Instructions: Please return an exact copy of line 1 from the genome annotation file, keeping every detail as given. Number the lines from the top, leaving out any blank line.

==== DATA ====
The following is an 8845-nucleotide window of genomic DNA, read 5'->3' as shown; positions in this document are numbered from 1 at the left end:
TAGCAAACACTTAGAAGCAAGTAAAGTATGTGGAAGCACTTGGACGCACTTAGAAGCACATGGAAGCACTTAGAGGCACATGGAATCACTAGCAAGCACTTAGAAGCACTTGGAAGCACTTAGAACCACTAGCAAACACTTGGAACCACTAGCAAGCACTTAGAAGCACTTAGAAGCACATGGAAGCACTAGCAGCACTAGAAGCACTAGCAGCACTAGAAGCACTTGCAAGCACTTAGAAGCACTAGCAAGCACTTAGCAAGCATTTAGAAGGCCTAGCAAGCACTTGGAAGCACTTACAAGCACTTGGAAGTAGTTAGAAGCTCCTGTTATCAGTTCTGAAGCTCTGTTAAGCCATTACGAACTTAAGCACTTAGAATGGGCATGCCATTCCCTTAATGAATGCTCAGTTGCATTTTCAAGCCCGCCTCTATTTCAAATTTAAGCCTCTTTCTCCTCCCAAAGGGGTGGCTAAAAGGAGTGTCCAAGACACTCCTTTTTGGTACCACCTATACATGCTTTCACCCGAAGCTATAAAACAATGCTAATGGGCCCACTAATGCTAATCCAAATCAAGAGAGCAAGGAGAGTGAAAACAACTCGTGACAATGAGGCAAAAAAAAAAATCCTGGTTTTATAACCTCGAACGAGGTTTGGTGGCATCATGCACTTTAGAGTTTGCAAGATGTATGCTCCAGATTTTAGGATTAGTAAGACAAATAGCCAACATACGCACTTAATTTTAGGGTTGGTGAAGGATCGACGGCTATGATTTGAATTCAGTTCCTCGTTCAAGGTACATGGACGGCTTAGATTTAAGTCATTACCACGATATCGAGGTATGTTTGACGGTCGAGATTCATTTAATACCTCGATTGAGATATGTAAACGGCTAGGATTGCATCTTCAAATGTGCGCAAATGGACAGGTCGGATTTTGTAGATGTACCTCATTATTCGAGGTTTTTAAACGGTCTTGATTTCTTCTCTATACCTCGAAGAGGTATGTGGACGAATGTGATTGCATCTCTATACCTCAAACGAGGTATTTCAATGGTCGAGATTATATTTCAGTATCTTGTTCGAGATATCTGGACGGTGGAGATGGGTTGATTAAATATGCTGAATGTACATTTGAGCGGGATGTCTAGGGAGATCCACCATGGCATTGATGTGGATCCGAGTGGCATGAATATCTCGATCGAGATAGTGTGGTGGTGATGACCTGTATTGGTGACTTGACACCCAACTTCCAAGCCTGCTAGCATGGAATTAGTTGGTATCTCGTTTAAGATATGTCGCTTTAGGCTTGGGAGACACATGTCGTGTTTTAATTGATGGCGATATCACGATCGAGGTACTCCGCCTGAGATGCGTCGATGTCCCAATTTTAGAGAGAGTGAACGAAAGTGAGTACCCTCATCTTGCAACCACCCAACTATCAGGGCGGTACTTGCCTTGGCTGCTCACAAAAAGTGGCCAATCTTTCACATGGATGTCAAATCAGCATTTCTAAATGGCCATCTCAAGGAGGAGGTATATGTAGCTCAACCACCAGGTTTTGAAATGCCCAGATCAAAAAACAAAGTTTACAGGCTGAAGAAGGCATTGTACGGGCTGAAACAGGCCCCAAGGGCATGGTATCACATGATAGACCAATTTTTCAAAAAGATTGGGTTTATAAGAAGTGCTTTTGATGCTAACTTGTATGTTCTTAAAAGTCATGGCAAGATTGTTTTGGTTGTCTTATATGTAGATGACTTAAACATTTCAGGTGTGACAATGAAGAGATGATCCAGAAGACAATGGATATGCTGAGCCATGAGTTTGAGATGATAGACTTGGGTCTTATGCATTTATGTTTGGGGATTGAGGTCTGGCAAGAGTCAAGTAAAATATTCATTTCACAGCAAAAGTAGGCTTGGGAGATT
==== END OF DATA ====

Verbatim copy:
The following is an 8845-nucleotide window of genomic DNA, read 5'->3' as shown; positions in this document are numbered from 1 at the left end: